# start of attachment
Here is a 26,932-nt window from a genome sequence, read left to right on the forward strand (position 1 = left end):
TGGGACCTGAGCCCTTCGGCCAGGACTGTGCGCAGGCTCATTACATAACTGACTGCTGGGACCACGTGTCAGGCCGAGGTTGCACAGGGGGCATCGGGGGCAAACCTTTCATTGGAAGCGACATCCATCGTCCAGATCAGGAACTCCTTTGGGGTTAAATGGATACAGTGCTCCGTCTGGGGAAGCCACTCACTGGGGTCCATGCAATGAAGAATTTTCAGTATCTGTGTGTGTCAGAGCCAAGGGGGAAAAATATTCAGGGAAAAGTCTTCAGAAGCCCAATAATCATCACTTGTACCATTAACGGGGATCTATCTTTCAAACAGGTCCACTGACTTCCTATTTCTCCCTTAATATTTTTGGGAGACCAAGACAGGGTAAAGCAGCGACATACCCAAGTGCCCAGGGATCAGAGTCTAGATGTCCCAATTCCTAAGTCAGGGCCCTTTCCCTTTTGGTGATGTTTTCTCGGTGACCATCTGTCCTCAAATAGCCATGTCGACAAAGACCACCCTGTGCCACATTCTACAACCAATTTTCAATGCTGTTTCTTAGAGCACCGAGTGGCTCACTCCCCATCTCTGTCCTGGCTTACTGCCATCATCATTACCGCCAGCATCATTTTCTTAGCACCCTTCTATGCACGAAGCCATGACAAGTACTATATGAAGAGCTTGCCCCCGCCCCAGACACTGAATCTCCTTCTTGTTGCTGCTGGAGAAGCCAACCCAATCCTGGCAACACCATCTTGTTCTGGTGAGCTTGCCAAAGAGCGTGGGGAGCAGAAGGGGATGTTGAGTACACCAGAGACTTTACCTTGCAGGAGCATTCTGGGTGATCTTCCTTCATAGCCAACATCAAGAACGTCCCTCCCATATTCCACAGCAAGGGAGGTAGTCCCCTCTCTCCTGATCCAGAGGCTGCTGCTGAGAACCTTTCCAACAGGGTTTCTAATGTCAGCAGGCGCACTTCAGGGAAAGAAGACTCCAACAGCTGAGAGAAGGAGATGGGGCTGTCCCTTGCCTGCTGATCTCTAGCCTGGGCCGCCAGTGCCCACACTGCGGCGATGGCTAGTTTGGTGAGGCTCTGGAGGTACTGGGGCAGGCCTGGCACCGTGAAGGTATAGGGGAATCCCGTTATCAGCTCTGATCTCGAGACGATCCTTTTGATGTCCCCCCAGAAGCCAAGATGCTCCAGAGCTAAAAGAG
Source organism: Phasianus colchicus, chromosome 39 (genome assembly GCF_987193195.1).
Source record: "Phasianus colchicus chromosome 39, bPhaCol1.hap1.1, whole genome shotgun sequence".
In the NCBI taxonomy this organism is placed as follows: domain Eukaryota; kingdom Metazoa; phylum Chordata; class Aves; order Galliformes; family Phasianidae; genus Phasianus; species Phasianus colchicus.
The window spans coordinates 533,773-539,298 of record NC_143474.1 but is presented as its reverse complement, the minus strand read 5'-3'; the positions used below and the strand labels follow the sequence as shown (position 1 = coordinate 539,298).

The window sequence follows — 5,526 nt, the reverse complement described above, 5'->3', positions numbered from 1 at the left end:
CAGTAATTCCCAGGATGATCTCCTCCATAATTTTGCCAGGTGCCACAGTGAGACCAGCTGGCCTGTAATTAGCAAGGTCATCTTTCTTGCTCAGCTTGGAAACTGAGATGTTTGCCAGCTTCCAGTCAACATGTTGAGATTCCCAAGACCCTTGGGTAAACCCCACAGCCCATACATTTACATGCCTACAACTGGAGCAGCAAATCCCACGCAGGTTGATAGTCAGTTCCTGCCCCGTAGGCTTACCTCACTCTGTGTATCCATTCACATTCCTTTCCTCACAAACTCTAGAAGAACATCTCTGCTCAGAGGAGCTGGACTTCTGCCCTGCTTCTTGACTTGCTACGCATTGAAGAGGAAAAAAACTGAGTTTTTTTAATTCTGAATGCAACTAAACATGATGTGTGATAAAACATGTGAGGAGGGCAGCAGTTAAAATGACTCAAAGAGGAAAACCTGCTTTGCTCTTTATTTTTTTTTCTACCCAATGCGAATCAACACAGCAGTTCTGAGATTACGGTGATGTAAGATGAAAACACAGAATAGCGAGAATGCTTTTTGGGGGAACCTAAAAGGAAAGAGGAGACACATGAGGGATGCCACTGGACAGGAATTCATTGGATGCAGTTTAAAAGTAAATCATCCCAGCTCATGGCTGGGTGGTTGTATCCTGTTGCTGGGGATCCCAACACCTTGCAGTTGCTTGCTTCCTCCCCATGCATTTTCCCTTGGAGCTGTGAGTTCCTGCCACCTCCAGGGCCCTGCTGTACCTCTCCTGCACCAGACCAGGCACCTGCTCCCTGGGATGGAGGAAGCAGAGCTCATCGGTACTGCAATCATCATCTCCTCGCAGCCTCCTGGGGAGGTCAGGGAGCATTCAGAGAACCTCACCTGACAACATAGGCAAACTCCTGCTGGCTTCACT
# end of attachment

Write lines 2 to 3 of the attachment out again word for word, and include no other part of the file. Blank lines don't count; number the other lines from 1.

TGGGACCTGAGCCCTTCGGCCAGGACTGTGCGCAGGCTCATTACATAACTGACTGCTGGGACCACGTGTCAGGCCGAGGTTGCACAGGGGGCATCGGGGGCAAACCTTTCATTGGAAGCGACATCCATCGTCCAGATCAGGAACTCCTTTGGGGTTAAATGGATACAGTGCTCCGTCTGGGGAAGCCACTCACTGGGGTCCATGCAATGAAGAATTTTCAGTATCTGTGTGTGTCAGAGCCAAGGGGGAAAAATATTCAGGGAAAAGTCTTCAGAAGCCCAATAATCATCACTTGTACCATTAACGGGGATCTATCTTTCAAACAGGTCCACTGACTTCCTATTTCTCCCTTAATATTTTTGGGAGACCAAGACAGGGTAAAGCAGCGACATACCCAAGTGCCCAGGGATCAGAGTCTAGATGTCCCAATTCCTAAGTCAGGGCCCTTTCCCTTTTGGTGATGTTTTCTCGGTGACCATCTGTCCTCAAATAGCCATGTCGACAAAGACCACCCTGTGCCACATTCTACAACCAATTTTCAATGCTGTTTCTTAGAGCACCGAGTGGCTCACTCCCCATCTCTGTCCTGGCTTACTGCCATCATCATTACCGCCAGCATCATTTTCTTAGCACCCTTCTATGCACGAAGCCATGACAAGTACTATATGAAGAGCTTGCCCCCGCCCCAGACACTGAATCTCCTTCTTGTTGCTGCTGGAGAAGCCAACCCAATCCTGGCAACACCATCTTGTTCTGGTGAGCTTGCCAAAGAGCGTGGGGAGCAGAAGGGGATGTTGAGTACACCAGAGACTTTACCTTGCAGGAGCATTCTGGGTGATCTTCCTTCATAGCCAACATCAAGAACGTCCCTCCCATATTCCACAGCAAGGGAGGTAGTCCCCTCTCTCCTGATCCAGAGGCTGCTGCTGAGAACCTTTCCAACAGGGTTTCTAATGTCAGCAGGCGCACTTCAGGGAAAGAAGACTCCAACAGCTGAGAGAAGGAGATGGGGCTGTCCCTTGCCTGCTGATCTCTAGCCTGGGCCGCCAGTGCCCACACTGCGGCGATGGCTAGTTTGGTGAGGCTCTGGAGGTACTGGGGCAGGCCTGGCACCGTGAAGGTATAGGGGAATCCCGTTATCAGCTCTGATCTCGAGACGATCCTTTTGATGTCCCCCCAGAAGCCAAGATGCTCCAGAGCTAAAAGAG
Source organism: Phasianus colchicus, chromosome 39 (genome assembly GCF_987193195.1).